What makes this magnificent shot a picture and not just a haphazard snapshot? If you had caught only a quick glimpse of this one, could you have walked past and ignored it? OK, if you had severe toothache and were hurrying to the dentist, quite possibly. Otherwise? I don’t think so. You’d go back and gaze at it.
What makes it a picture and not a snap?
It’s been ‘framed’. The photographer has seen the possibility and taken time to move back into the cave so that the mouth of the cave becomes a frame. It does exactly the same job as the frames round the pictures on your walls. Of course, this shot takes the frame principle to its limit. But the principle can be applied using, not just the immediate foreground, as here, but objects in the middle distance and background as well. A tree can be shifted to one edge of your picture by moving sideways a little, and it will form one side of the frame. Another slight change of position (keeping the tree in roughly the same place) might bring a previously unnoticed distant form – a cloud, a building, a distant steep hillside – into shot. and you have your frame.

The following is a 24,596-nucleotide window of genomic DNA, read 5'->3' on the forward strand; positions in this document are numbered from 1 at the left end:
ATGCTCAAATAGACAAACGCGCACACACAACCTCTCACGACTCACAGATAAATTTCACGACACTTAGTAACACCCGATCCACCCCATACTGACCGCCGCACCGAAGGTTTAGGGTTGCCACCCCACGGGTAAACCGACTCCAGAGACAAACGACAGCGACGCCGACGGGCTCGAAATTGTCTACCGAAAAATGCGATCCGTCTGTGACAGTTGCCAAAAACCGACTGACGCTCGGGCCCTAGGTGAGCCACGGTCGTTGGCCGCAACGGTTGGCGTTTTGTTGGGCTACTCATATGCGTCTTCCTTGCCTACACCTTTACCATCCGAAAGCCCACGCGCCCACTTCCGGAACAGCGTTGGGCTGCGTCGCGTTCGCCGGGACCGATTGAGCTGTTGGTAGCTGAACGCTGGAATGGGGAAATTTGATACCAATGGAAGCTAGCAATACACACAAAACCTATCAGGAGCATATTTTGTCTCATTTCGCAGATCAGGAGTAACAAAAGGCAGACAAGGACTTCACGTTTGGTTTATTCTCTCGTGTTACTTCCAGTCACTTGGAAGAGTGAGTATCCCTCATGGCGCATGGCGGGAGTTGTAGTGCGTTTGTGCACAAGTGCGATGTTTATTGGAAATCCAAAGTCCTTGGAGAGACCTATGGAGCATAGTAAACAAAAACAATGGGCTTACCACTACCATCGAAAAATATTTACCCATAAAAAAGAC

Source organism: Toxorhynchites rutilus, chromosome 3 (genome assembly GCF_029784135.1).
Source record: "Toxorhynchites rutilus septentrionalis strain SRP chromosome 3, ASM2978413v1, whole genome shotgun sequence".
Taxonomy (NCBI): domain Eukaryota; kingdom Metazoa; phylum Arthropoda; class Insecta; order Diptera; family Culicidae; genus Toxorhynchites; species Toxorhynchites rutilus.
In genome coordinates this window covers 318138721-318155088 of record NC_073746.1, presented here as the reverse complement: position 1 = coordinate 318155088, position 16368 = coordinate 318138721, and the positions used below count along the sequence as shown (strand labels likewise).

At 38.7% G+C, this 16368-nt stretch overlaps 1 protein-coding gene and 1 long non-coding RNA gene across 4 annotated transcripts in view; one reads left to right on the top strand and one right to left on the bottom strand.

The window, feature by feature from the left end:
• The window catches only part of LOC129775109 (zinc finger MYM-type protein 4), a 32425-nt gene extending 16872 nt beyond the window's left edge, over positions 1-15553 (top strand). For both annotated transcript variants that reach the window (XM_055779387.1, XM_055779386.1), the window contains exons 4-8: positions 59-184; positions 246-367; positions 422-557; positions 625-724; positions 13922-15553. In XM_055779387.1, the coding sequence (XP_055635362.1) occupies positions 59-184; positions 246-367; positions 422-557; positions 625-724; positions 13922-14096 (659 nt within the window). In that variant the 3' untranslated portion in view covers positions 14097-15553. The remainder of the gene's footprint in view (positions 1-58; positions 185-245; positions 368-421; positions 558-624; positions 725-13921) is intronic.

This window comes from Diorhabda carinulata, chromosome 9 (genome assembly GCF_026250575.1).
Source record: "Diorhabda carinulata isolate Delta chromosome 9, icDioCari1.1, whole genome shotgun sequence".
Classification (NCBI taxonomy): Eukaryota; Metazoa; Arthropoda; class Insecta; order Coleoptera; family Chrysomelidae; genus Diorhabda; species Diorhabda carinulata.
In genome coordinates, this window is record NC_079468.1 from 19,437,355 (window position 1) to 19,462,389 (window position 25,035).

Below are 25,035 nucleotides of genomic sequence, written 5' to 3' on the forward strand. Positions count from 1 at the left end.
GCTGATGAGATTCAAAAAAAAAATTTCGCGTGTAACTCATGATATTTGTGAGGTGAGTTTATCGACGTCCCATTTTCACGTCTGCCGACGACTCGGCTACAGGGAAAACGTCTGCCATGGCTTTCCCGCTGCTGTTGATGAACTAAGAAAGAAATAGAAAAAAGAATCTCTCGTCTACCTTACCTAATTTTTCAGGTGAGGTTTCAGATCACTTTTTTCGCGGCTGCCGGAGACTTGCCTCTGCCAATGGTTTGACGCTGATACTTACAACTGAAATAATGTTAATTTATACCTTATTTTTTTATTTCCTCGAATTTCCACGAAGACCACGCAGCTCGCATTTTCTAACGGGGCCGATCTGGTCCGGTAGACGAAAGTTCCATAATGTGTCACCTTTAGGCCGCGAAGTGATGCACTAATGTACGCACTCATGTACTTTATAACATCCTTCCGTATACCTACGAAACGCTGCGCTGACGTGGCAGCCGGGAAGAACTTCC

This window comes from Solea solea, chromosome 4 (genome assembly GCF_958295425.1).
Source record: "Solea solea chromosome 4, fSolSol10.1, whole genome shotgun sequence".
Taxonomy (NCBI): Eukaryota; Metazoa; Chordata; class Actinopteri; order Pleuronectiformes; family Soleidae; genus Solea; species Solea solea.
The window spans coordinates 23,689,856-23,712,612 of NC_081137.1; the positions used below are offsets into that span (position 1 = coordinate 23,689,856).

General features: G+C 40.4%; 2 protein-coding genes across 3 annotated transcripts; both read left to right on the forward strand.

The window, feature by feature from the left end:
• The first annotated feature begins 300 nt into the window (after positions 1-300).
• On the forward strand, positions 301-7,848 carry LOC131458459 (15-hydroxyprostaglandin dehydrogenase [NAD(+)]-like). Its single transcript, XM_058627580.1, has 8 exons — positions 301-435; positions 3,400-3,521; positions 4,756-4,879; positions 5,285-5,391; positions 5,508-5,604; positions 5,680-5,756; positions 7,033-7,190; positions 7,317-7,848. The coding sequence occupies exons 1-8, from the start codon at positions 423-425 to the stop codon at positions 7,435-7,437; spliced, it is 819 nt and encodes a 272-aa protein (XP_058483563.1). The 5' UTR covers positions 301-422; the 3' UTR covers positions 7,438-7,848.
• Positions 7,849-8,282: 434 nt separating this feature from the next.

Not all pictures need frames, of course. Single objects or groups of objects can usually stand alone, unframed, unsupported. A great many of my own are like that. But the scenic picture, with a great many points of interest dotted about – these are the ones that can benefit by being ’rounded-up’, given a frame.